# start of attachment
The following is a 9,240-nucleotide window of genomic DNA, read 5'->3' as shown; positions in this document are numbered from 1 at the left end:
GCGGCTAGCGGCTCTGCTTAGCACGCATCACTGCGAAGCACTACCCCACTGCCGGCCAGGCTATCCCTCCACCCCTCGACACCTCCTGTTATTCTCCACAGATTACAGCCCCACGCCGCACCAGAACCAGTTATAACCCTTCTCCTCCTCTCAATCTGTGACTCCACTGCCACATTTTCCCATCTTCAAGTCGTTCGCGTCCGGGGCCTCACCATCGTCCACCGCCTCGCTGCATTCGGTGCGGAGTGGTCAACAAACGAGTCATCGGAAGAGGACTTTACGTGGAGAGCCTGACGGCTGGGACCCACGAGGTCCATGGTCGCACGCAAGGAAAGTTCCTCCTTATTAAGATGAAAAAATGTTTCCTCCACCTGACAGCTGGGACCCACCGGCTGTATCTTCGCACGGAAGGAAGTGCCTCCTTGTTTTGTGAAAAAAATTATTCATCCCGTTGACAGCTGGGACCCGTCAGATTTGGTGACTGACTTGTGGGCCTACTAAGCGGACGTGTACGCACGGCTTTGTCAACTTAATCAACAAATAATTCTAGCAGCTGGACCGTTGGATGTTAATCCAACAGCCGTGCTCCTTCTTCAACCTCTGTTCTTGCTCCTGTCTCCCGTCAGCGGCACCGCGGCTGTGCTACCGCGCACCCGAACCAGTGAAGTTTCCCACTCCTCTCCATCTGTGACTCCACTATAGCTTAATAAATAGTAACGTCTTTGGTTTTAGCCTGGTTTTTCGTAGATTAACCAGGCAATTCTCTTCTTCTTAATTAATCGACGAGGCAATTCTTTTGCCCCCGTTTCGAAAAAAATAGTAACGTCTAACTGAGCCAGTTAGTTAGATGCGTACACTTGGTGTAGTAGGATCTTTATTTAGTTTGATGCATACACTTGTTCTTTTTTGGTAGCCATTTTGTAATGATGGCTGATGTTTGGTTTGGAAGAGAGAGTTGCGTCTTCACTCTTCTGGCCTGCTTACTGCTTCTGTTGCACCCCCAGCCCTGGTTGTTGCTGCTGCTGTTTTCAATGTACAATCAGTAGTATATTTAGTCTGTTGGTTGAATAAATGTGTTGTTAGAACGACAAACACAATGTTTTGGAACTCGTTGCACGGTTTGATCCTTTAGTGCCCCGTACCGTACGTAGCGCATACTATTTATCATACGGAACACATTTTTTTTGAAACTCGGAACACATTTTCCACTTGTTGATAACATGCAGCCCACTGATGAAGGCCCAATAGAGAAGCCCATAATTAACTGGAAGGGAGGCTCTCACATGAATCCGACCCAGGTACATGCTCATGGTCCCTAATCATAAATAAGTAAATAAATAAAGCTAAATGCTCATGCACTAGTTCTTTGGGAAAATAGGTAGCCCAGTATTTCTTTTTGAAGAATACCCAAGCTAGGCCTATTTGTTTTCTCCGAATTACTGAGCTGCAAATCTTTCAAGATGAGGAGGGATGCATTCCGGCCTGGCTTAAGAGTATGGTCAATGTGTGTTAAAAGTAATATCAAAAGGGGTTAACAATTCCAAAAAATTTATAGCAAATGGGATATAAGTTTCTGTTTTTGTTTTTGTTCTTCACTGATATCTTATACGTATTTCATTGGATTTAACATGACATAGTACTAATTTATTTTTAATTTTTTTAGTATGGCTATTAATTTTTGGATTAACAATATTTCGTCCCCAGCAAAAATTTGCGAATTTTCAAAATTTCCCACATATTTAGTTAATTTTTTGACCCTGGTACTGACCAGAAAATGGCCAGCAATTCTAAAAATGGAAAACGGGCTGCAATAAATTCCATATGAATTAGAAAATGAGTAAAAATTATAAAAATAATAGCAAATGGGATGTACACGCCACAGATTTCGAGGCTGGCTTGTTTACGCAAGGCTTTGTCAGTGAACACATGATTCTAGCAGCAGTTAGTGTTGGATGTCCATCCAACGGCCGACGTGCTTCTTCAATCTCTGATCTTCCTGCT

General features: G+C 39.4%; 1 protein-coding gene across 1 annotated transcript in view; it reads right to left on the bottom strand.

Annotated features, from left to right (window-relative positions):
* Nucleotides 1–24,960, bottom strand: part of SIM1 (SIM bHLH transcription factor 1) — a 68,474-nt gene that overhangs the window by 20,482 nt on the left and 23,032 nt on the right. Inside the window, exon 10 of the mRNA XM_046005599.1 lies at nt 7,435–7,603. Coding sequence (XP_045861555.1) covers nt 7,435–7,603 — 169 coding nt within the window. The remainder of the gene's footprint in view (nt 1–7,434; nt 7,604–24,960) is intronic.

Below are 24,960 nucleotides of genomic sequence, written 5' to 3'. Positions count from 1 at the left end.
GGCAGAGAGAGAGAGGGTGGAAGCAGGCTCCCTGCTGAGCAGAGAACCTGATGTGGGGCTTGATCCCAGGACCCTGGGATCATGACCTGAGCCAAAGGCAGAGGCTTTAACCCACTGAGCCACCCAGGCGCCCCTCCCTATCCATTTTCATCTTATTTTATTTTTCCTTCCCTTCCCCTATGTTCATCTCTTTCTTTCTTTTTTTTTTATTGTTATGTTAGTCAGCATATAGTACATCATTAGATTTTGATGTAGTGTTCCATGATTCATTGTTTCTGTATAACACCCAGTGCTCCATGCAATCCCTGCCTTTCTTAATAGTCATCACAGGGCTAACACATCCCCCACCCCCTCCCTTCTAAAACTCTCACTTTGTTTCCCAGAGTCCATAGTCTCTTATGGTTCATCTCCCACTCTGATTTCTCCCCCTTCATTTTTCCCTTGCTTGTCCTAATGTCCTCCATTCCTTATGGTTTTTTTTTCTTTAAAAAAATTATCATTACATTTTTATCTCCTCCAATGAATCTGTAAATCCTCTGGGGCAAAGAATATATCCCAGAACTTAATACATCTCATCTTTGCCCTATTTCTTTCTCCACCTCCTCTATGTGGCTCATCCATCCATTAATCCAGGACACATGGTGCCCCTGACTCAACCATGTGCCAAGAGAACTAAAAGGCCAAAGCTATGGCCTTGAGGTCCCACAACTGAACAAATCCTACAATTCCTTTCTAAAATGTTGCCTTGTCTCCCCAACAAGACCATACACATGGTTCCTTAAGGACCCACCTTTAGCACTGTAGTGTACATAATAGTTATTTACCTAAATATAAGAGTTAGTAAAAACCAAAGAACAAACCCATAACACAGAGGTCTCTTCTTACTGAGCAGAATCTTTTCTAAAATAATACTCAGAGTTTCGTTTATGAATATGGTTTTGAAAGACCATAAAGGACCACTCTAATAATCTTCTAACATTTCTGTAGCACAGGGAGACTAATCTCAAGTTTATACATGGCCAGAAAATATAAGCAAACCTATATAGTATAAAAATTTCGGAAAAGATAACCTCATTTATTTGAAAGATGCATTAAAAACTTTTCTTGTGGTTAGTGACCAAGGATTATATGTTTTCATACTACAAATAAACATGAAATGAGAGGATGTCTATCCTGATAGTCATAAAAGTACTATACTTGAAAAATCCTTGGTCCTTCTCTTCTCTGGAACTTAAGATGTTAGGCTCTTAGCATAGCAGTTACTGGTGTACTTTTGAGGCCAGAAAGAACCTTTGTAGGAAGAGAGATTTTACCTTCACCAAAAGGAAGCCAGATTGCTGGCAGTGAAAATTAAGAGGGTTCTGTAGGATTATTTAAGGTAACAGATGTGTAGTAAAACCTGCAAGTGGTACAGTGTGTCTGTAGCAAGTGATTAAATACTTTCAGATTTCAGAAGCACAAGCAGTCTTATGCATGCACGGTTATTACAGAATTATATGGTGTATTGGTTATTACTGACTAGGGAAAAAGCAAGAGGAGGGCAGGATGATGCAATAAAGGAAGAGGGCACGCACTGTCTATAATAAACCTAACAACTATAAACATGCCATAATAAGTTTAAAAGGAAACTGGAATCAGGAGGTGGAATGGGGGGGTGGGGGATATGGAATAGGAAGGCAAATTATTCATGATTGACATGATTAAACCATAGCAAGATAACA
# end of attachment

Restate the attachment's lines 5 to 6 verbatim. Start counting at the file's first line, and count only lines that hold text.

* Nucleotides 1–24,960, bottom strand: part of SIM1 (SIM bHLH transcription factor 1) — a 68,474-nt gene that overhangs the window by 20,482 nt on the left and 23,032 nt on the right. Inside the window, exon 10 of the mRNA XM_046005599.1 lies at nt 7,435–7,603. Coding sequence (XP_045861555.1) covers nt 7,435–7,603 — 169 coding nt within the window. The remainder of the gene's footprint in view (nt 1–7,434; nt 7,604–24,960) is intronic.

Below are 24,960 nucleotides of genomic sequence, written 5' to 3'. Positions count from 1 at the left end.